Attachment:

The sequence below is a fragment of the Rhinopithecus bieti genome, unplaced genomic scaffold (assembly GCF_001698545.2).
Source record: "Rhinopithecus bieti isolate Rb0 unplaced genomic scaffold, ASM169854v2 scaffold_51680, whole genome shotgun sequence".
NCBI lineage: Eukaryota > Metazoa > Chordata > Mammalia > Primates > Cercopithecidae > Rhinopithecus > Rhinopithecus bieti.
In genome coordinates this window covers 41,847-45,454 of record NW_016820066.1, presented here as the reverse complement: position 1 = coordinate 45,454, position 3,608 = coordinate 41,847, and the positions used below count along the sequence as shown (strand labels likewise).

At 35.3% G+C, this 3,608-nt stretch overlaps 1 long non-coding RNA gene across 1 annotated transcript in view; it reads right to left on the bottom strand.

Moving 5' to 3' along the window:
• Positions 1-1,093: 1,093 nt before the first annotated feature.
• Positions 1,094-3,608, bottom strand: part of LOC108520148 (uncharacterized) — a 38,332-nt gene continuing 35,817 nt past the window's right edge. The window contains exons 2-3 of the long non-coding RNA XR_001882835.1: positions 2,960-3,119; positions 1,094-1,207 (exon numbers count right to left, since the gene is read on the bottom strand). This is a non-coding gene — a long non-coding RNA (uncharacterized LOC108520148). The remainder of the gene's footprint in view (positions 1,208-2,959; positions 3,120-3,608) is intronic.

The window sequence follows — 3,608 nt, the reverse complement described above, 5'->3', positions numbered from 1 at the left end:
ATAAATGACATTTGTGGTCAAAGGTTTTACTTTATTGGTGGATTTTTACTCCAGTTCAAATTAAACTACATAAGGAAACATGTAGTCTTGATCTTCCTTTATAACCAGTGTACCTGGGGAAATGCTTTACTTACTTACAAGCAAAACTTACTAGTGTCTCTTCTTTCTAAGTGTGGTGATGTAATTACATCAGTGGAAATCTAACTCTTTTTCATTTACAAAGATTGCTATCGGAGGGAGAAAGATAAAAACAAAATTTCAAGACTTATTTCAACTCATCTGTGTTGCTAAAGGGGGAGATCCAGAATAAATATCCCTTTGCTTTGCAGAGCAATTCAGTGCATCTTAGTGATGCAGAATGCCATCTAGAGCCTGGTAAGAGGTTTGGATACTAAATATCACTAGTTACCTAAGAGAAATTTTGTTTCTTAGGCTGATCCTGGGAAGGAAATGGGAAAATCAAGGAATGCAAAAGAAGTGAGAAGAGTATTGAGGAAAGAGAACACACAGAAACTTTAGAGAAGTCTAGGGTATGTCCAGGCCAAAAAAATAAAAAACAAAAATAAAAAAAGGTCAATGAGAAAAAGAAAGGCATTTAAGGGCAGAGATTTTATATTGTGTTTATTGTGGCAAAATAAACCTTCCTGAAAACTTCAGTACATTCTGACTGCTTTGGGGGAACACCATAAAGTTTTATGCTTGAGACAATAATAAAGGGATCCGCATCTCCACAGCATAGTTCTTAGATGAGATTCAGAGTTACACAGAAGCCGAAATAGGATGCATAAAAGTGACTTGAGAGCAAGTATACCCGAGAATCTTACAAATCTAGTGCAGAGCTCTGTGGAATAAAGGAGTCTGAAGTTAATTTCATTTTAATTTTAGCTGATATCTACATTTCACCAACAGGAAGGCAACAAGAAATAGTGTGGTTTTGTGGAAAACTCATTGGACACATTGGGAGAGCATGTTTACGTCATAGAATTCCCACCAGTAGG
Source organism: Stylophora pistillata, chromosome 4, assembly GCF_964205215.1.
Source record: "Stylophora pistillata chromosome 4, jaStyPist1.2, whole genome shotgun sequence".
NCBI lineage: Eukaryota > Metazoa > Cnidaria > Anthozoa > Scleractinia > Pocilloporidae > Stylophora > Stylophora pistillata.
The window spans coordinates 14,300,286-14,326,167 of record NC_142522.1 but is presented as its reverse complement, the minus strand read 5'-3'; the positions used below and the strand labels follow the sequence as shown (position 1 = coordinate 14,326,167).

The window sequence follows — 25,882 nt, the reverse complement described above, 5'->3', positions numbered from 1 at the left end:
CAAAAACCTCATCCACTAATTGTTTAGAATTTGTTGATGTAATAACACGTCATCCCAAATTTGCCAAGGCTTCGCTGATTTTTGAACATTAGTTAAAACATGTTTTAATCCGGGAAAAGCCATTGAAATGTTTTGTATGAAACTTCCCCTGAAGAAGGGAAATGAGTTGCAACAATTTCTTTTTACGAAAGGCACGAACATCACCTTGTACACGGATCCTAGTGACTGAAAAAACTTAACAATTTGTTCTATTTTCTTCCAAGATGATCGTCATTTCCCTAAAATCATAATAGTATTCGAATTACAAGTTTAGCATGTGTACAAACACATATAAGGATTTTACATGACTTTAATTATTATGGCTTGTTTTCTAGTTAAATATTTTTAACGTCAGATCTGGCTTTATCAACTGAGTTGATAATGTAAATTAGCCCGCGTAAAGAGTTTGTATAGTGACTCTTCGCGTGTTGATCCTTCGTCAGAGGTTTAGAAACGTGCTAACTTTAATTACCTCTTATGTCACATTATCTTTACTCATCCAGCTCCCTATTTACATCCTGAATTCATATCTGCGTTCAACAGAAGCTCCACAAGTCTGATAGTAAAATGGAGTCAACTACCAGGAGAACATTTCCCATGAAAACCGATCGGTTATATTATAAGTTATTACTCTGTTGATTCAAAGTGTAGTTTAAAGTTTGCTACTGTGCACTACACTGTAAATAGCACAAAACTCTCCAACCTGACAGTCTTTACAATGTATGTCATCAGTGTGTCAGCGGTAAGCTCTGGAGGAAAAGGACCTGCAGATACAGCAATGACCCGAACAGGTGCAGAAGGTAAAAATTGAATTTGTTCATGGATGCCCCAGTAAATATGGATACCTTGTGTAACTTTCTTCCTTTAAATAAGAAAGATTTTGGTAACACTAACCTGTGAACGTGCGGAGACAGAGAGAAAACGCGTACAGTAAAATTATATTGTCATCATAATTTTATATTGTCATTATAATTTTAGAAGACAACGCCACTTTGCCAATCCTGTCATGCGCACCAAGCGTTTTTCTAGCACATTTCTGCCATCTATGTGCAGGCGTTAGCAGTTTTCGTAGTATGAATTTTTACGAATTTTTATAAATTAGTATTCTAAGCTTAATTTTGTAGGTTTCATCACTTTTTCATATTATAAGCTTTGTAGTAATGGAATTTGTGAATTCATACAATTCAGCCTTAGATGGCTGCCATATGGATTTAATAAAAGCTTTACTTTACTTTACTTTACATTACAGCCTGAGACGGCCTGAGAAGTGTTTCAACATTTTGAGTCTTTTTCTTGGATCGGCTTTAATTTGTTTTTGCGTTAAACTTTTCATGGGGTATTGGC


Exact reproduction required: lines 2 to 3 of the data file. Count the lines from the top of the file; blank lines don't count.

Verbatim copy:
Source record: "Rhinopithecus bieti isolate Rb0 unplaced genomic scaffold, ASM169854v2 scaffold_51680, whole genome shotgun sequence".
NCBI lineage: Eukaryota > Metazoa > Chordata > Mammalia > Primates > Cercopithecidae > Rhinopithecus > Rhinopithecus bieti.